START RequestId: 6112efb9-12bd-11e8-9d14-d5c0177bc74f Version: $LATEST
2018-02-16T02:02:02.190Z	6112efb9-12bd-11e8-9d14-d5c0177bc74f	{ cmd: 'cat /etc/*-release' }
2018-02-16T02:02:02.400Z	6112efb9-12bd-11e8-9d14-d5c0177bc74f	NAME="Amazon Linux AMI"
VERSION="2017.03"
ID="amzn"
ID_LIKE="rhel fedora"
VERSION_ID="2017.03"
PRETTY_NAME="Amazon Linux AMI 2017.03"
ANSI_COLOR="0;33"
CPE_NAME="cpe:/o:amazon:linux:2017.03:ga"
HOME_URL="http://aws.amazon.com/amazon-linux-ami/"
Amazon Linux AMI release 2017.03

END RequestId: 6112efb9-12bd-11e8-9d14-d5c0177bc74f
REPORT RequestId: 6112efb9-12bd-11e8-9d14-d5c0177bc74f	Duration: 209.82 ms	Billed Duration: 300 ms 	Memory Size: 128 MB	Max Memory Used: 22 MB

>

True, the output format (which is mostly raw from CloudWatch Logs) could be significantly improved, in addition to dozens of other possible enhancemenrs. So let’s discuss, under comments!

Published on Java Code Geeks with permission by Janaka Bandara, partner at our JCG program. See the original article here: Inside a Lambda Runtime: A Peek into the Serverless Lair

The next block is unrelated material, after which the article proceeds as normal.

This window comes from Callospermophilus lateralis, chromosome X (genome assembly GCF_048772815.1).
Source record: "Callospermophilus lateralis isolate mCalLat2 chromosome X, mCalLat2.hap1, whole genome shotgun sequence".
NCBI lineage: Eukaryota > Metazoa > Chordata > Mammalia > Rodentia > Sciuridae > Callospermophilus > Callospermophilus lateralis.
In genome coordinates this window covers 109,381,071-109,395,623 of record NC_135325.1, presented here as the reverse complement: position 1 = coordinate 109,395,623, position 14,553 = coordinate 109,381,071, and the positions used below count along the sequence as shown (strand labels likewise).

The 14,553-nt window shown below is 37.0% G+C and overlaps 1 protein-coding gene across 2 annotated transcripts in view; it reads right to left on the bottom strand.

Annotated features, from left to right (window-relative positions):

Opinions expressed by Java Code Geeks contributors are their own.

(0 rating, 0 votes)
You need to be a registered member to rate this.
Start the discussion Views Tweet it!
Do you want to know how to develop your skillset to become a Java Rockstar?
Subscribe to our newsletter to start Rocking right now!
To get you started we give you our best selling eBooks for FREE!
1. JPA Mini Book
2. JVM Troubleshooting Guide
3. JUnit Tutorial for Unit Testing
4. Java Annotations Tutorial
5. Java Interview Questions
6. Spring Interview Questions
7. Android UI Design
and many more ....
I agree to the Terms and Privacy Policy

Leave a Reply

avatar

This site uses Akismet to reduce spam. Learn how your comment data is processed.

  Subscribe  
Notify of